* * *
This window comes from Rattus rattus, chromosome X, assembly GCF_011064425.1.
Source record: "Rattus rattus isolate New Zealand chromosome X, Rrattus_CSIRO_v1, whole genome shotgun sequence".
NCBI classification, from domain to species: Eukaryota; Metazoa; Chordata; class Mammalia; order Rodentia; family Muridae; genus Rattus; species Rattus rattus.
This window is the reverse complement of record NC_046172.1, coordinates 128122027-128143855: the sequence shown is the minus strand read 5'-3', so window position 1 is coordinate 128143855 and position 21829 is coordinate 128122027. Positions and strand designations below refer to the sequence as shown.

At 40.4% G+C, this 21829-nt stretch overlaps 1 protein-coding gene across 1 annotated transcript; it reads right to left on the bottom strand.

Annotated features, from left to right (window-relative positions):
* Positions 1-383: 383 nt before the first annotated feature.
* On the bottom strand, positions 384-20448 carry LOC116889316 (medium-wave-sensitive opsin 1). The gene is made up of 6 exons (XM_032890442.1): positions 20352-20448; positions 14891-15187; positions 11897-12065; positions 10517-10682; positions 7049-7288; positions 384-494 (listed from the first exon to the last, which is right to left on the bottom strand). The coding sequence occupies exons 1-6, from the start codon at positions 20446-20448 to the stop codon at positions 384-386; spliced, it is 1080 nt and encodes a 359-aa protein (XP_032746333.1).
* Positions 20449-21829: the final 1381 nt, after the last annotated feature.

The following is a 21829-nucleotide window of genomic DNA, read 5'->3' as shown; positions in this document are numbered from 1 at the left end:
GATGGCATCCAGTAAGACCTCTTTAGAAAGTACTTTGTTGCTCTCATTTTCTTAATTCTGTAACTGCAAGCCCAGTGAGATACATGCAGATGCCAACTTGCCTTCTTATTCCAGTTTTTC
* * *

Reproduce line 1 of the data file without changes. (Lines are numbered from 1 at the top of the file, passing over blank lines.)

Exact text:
This window comes from Rattus rattus, chromosome X, assembly GCF_011064425.1.